This has been a busy year for Minnesota-based sound artist Marsha Fisher. She’s put out four releases already, including the excellent New Ruins, in which she made tape loops from old Christian records found in Nebraska thrift stores. The sources for her latest tape, Stolen Lighters, aren’t listed, but the resulting sounds are just as transfixing as New Ruins. Over five subdued tracks, Fisher sifts field recordings through repetitive tape loops and arrhythmic edits, creating pieces that step forward and back in irregular patterns. There’s some absurdist humor in Fisher’s arrangements to match wry titles like “Goth Roosters” and “Phone Purge,” but there’s also a chilling gravity at work, especially on the rumbling “Gradients,” which evokes an empty warehouse where echoes of long-past work still rattle.
A Need / A Want
As pointed out in a February profile, Lucy Liyou’s music has an uncanny valley effect, primarily because she likes to use computerized voices in her sound art compositions. But disorientation and confusion emerges from her work in other ways as well, as she mixes pretty elements with woozy tones and shifting backgrounds. She’s found an excellent partner for this in Philadelphia-based guitarist and lyricist Yska, and on their first collaboration A Need / A Want, the pair make music that always feels slightly out of sync. On “A Need,” Liyou’s text-to-voice speech drifts around Yska’s notes like debris tossed into ocean waves; during “A Want,” piano melts into found-sound voices, then confrontational noise. All of this is realized with both seriousness and playfulness, another way that Liyou and Yska marry opposites to keep everything off balance.
Compact Disc (CD)
On her second solo album, New York’s Erin Rogers seems to get every possible sound she can out of her saxophone. But her experience in composition and collaboration helps her shape these improvisations into narratives, with each piece taking jumps and bursts toward an elusive goal. On “Home II,” her journey manifests as a series of quivering notes, stretched by her breath like a balloon; during “North Star,” held tones burn a path by setting small fires with each step. While much of the album is filled with aggression, Rogers is equally adept at subtlety: take “Angelface,” a track made almost solely of small breaths and puffs, wherein you might feel like you’re actually inside Rogers’s sax.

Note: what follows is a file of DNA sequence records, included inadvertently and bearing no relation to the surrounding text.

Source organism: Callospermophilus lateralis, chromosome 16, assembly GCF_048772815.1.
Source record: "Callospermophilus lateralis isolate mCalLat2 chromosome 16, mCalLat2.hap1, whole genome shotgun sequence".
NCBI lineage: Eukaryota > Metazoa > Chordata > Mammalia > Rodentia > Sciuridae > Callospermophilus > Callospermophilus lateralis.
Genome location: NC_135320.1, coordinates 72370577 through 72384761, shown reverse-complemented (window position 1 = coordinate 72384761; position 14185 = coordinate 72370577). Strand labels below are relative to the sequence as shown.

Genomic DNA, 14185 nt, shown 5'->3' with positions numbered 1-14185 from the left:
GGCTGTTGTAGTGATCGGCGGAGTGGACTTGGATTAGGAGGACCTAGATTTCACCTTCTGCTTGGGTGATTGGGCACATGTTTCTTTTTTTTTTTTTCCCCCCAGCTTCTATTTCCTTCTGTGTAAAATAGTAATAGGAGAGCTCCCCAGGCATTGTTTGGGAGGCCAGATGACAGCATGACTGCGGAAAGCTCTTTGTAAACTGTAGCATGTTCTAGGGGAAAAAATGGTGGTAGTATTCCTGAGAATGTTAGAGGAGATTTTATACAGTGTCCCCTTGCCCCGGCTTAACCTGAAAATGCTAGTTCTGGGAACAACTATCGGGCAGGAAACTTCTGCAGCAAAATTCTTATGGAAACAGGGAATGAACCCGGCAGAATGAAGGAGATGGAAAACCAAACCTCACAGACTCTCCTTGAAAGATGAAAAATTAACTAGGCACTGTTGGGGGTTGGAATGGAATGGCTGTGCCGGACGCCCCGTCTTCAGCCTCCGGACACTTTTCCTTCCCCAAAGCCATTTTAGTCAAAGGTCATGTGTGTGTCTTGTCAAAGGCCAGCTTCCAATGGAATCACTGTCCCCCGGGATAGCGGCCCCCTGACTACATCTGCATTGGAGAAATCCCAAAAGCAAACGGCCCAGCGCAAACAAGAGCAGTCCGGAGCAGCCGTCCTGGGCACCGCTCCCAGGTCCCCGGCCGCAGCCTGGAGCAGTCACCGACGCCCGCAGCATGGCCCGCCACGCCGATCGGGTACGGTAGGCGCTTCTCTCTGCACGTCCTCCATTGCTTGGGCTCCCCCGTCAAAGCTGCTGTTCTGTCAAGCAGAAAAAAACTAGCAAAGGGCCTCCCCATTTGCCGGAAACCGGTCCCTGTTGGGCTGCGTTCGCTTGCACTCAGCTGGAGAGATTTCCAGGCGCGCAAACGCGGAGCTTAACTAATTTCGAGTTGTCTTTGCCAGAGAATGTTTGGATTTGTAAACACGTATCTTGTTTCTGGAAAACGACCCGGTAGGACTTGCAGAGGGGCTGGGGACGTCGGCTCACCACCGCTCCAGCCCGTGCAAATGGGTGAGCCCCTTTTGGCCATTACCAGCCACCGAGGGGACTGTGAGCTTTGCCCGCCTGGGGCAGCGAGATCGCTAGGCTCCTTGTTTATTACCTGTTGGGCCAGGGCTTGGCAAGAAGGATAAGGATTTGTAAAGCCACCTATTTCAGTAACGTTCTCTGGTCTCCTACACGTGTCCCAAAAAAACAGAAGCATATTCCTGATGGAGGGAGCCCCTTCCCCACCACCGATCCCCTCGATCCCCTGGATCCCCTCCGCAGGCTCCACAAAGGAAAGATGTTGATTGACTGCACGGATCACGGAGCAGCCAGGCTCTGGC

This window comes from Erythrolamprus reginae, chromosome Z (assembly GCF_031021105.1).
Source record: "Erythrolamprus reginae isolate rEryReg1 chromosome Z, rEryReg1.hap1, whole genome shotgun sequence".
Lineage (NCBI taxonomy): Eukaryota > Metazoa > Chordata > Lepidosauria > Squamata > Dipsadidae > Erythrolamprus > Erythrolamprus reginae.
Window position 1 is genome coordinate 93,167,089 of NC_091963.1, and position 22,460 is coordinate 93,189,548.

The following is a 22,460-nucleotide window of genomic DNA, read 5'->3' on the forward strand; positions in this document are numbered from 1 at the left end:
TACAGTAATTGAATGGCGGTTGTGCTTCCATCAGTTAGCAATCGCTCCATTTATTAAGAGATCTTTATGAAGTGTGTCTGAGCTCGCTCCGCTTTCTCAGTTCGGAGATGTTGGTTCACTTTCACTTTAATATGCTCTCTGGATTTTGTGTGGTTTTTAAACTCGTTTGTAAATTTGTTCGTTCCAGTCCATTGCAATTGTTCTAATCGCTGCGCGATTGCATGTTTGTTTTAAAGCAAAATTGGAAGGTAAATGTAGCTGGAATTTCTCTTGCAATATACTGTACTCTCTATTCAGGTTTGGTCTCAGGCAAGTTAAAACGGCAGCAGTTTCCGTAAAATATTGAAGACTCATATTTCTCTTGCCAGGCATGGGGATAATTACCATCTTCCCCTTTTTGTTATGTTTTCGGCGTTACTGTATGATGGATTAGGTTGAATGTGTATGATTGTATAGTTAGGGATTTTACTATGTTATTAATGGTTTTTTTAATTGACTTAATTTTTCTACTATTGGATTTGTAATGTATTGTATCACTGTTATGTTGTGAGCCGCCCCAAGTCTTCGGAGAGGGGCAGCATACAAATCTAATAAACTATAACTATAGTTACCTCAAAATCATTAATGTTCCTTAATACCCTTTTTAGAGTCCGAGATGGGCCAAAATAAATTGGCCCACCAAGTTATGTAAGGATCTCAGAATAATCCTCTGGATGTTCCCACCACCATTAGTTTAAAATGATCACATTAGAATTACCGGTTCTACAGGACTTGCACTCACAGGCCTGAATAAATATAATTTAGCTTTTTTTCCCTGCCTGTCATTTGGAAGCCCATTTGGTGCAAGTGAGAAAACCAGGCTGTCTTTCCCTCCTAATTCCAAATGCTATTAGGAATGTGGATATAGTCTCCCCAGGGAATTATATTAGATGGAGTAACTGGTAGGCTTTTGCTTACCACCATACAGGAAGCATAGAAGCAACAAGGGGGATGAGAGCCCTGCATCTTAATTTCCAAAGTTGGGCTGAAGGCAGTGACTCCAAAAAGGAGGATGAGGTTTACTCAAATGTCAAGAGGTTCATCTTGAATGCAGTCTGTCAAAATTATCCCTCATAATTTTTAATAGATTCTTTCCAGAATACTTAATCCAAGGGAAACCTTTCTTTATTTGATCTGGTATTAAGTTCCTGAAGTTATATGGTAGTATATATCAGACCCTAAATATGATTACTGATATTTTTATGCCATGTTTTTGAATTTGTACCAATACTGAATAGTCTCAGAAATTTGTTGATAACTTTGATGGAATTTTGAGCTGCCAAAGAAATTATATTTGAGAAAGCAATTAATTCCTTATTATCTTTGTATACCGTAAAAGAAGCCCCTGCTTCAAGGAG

Works for Electric Bass Guitar
There are similarities between Luke Stewart’s 2018 solo tape Works for Upright Bass and Amplifier and his newest solo work—it’s right there in the titles. But while that earlier album was composed (albeit with room for spontaneity), the five tracks on Works for Electric Bass Guitar were all improvised in single takes. Active, probing sound poems simultaneously push the limits of Stewart’s instrument and explore ideas for which the bass is simply a conduit. The close-focus music here is very tactile; on most tracks, you can hear Stewart’s fingers rubbing and snapping his strings. Even more impressive is the speed of his creations—not just in terms of his ability to play fast, but his knack for executing an idea in real time while smoothly moving on to the next.